- Alanis DM, Chang DR, Akiyama H, Krasnow MA, Chen J. Two Nested Developmental Waves Demarcate a Compartment Boundary in the Mouse Lung. Nat Commun 5:3923, 2014. e-Pub 2014. PMID: 24879355.
- Chen J, Krasnow MA. Integrin Beta 1 suppresses multilayering of a simple epithelium. PLoS One 7(12):e52886, 2012. PMID: 23285215.
- Chen J, Nathans J. Estrogen-related receptor beta/NR3B2 controls epithelial cell fate and endolymph production by the stria vascularis. Dev Cell 13(3):325-37, 2007. PMID: 17765677.
- Chen J, Nathans J. Genetic ablation of cone photoreceptors eliminates retinal folds in the retinal degeneration 7 (rd7) mouse. Invest Ophthalmol Vis Sci 48(6):2799-805, 2007. PMID: 17525215.
- Chen J, Rattner A, Nathans J. Effects of L1 retrotransposon insertion on transcript processing, localization and accumulation: lessons from the retinal degeneration 7 mouse and implications for the genomic ecology of L1 elements. Hum Mol Genet 15(13):2146-56, 2006. e-Pub 2006. PMID: 16723373.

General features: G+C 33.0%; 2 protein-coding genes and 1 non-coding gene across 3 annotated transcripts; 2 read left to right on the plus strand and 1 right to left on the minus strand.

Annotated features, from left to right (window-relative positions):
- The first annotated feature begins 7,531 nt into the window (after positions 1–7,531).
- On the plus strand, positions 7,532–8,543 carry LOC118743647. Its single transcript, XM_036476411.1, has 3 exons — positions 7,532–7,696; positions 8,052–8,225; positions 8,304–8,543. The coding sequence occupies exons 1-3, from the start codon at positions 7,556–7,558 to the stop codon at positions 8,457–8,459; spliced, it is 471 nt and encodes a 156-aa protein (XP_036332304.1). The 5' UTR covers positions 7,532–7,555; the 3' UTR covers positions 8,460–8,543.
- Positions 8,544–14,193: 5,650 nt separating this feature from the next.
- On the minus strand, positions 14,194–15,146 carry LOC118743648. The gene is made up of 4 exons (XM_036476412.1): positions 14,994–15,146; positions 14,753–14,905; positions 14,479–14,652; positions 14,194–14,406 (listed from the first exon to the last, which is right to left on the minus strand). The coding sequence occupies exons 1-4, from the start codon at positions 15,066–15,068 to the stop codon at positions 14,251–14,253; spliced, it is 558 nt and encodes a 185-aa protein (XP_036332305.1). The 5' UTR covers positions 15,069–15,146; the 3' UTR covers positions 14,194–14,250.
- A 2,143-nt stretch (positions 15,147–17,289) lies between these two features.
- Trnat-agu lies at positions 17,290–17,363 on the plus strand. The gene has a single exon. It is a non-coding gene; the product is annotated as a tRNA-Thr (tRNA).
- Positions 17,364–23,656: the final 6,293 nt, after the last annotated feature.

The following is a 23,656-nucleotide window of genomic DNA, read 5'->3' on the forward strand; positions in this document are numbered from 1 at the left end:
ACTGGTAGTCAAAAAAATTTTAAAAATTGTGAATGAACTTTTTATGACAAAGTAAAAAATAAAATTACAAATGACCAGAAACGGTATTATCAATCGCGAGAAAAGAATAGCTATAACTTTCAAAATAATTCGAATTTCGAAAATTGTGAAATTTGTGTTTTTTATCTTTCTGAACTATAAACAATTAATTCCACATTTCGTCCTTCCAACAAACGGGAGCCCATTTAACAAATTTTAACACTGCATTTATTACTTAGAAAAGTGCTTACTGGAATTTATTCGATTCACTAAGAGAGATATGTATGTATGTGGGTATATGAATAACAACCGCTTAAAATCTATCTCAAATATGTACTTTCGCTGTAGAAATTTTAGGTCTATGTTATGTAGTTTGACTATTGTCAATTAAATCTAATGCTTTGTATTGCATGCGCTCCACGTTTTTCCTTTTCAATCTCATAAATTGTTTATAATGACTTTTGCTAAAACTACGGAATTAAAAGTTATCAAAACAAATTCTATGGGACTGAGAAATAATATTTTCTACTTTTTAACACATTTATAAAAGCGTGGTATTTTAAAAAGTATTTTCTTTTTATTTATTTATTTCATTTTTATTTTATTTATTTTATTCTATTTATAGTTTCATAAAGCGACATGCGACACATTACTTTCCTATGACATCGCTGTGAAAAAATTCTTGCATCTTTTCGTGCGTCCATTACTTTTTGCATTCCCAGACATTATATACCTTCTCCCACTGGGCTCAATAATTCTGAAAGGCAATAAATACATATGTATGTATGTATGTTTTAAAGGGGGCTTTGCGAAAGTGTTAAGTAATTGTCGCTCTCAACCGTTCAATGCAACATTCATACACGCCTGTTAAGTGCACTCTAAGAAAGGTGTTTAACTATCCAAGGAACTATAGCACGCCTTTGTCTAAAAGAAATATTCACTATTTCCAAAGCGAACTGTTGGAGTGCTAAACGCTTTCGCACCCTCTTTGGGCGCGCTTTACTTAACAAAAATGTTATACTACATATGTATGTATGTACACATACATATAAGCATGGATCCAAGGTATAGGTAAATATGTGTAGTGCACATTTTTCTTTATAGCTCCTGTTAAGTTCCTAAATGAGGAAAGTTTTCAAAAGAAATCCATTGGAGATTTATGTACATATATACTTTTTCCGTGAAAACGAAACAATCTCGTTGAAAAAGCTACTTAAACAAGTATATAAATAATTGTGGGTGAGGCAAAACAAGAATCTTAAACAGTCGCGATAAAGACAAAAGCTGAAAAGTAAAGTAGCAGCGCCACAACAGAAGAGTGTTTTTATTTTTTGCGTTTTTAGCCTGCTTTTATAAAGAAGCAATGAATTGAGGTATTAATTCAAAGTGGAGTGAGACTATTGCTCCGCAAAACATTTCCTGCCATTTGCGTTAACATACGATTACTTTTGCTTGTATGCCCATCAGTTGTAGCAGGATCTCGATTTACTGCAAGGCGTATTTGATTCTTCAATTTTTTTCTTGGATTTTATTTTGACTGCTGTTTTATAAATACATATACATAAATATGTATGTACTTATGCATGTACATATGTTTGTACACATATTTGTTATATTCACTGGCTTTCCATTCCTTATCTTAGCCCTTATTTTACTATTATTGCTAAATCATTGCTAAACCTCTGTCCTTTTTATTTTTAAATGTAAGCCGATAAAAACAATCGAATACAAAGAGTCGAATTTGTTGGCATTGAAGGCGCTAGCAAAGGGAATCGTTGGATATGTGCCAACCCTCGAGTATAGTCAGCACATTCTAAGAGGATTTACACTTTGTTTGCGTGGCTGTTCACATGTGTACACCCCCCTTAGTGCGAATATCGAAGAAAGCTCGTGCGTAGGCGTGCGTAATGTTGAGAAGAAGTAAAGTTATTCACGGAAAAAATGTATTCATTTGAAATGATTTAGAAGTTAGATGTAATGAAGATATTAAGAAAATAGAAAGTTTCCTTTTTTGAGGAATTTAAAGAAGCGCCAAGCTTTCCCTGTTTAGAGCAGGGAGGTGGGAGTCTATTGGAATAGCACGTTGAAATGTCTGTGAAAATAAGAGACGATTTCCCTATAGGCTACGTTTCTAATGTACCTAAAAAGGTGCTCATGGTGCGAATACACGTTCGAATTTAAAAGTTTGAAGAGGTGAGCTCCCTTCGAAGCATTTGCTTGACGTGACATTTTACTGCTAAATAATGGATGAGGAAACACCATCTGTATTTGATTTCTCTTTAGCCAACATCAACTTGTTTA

- Chen J, Rattner A, Nathans J. The rod photoreceptor-specific nuclear receptor Nr2e3 represses transcription of multiple cone-specific genes. J Neurosci 25(1):118-29, 2005. PMID: 15634773.
- Chang DR, Martinez Alanis D, Miller RK, Ji H, Akiyama H, McCrea PD, Chen J. Lung epithelial branching program antagonizes alveolar differentiation (cover article). Proc Natl Acad Sci U S A. e-Pub 2013. PMID: 24058167.
- Chen J. Origin and regulation of a lung repair kit. Nat Cell Biol 19(8):885-886, 2017. PMID: 28752852.
|Title:||Airway tube size control|
|Funding Source:||Jane Coffin Childs Memorial Fund for Medical Research|
|Title:||3D imaging of lung development|
|Funding Source:||The University of Texas System Rising STARS award|
|Title:||Lung development and lung cancer|
|Funding Source:||The University of Texas M. D. Anderson Cancer Center Start-up Fund|
|Title:||Genetic and Cellular Mechanisms of Airway Diameter Control|
|Funding Source:||March of Dimes Basil O'Connor Scholar Award|
|Title:||Role of AT1 cells in perinatal lung maturation|
|Title:||Cyrus Scholar Award|
|Funding Source:||The Cyrus Family Foundation|
|Title:||R. Lee Clark Fellows Award|